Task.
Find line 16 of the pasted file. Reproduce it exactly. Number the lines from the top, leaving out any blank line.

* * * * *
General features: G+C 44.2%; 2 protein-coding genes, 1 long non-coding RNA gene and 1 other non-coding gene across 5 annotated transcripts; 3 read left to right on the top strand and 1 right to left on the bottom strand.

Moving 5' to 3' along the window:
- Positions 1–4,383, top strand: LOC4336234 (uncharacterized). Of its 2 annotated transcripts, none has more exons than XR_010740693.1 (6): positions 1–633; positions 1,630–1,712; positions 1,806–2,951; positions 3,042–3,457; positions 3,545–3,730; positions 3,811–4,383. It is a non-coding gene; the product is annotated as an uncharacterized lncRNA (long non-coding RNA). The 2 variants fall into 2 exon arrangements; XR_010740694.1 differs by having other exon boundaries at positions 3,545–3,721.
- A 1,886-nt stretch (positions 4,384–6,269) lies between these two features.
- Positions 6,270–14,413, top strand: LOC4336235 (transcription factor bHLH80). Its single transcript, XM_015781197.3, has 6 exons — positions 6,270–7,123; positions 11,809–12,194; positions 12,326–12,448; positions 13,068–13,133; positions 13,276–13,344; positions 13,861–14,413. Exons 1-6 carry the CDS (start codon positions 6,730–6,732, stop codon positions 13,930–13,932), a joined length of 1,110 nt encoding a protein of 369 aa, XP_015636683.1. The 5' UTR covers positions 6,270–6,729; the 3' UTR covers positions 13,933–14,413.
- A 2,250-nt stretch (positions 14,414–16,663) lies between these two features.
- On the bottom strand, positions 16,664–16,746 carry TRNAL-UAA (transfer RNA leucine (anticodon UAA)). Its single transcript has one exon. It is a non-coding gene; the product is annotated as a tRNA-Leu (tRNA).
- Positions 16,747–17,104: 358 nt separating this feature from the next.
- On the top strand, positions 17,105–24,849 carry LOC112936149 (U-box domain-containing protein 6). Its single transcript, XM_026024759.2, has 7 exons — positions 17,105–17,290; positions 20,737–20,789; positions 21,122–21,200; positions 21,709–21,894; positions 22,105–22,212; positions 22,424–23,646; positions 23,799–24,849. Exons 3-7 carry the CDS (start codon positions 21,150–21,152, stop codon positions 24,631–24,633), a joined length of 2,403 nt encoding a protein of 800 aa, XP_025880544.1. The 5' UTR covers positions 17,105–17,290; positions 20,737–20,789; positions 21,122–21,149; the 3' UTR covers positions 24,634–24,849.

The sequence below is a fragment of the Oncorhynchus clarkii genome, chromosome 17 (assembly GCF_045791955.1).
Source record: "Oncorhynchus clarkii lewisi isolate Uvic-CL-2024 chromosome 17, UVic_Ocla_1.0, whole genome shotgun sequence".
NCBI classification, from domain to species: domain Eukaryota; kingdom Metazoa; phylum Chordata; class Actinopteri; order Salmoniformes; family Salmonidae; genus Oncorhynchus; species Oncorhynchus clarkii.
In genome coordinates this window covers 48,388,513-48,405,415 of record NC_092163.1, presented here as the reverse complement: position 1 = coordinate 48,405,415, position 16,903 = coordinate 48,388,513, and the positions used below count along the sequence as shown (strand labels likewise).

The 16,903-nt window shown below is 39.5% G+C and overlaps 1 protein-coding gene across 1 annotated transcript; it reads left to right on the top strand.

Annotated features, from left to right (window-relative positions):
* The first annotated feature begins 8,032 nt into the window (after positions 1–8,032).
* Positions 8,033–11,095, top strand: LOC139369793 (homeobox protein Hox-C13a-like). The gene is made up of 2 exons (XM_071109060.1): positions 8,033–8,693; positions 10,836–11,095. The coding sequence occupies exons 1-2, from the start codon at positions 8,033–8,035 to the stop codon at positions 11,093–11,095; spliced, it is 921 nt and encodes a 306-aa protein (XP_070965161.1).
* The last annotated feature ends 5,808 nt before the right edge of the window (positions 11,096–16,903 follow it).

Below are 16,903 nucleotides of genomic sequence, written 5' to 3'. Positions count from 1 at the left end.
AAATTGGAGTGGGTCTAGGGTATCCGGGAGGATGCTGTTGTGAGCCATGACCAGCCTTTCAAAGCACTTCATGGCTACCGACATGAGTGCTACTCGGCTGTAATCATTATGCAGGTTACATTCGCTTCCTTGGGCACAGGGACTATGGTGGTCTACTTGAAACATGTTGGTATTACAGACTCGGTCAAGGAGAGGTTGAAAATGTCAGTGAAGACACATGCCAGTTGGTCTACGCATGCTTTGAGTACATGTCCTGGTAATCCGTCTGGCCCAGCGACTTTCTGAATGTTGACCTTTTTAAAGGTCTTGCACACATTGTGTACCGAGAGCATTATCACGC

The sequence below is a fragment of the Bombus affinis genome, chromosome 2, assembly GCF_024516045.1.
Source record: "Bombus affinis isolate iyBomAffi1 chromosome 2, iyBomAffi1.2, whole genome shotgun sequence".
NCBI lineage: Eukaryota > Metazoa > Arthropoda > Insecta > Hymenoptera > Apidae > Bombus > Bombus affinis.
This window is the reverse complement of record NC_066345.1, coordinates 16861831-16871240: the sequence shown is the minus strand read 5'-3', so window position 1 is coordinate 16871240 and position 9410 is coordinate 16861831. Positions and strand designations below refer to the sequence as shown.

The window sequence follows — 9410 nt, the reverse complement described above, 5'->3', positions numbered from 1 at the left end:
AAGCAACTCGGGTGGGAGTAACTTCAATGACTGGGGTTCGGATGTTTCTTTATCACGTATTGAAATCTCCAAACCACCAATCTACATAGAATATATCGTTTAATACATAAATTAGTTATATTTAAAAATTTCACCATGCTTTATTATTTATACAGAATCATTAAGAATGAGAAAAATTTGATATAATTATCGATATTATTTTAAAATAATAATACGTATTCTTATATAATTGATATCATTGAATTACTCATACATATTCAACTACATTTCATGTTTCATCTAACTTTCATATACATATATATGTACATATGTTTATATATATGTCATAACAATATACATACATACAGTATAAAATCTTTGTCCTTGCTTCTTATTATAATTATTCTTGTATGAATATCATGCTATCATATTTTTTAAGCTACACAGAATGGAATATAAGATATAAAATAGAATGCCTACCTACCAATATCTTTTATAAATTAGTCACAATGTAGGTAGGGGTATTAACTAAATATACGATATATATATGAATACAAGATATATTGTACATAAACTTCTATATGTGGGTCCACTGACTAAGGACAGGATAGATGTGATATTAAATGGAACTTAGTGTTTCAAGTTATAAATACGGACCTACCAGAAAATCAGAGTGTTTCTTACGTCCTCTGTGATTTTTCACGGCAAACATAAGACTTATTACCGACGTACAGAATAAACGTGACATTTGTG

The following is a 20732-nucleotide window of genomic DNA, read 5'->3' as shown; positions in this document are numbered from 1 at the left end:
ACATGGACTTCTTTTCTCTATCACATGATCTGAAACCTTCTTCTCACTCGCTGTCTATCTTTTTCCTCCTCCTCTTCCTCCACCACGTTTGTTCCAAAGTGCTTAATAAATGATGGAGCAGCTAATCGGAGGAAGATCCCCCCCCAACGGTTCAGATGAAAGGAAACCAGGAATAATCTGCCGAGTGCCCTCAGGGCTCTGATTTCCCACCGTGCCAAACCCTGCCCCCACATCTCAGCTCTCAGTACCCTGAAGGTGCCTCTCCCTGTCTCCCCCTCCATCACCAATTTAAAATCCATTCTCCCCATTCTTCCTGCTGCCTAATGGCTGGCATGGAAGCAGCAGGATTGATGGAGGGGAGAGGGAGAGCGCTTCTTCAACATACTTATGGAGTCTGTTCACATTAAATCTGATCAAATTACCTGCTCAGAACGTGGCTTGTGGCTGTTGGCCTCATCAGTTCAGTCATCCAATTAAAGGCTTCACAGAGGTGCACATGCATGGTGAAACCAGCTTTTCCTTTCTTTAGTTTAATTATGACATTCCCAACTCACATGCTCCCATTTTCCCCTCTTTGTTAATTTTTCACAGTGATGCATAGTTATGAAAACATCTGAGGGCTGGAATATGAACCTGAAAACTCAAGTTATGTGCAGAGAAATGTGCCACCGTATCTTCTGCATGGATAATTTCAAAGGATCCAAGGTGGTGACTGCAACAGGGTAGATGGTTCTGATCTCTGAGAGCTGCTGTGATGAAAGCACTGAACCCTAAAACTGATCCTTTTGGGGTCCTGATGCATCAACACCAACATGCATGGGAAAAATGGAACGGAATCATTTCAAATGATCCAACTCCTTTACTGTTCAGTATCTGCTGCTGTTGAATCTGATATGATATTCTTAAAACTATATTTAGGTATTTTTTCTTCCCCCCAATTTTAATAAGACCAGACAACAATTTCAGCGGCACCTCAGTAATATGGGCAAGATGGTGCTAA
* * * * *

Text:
* The first annotated feature begins 8,032 nt into the window (after positions 1–8,032).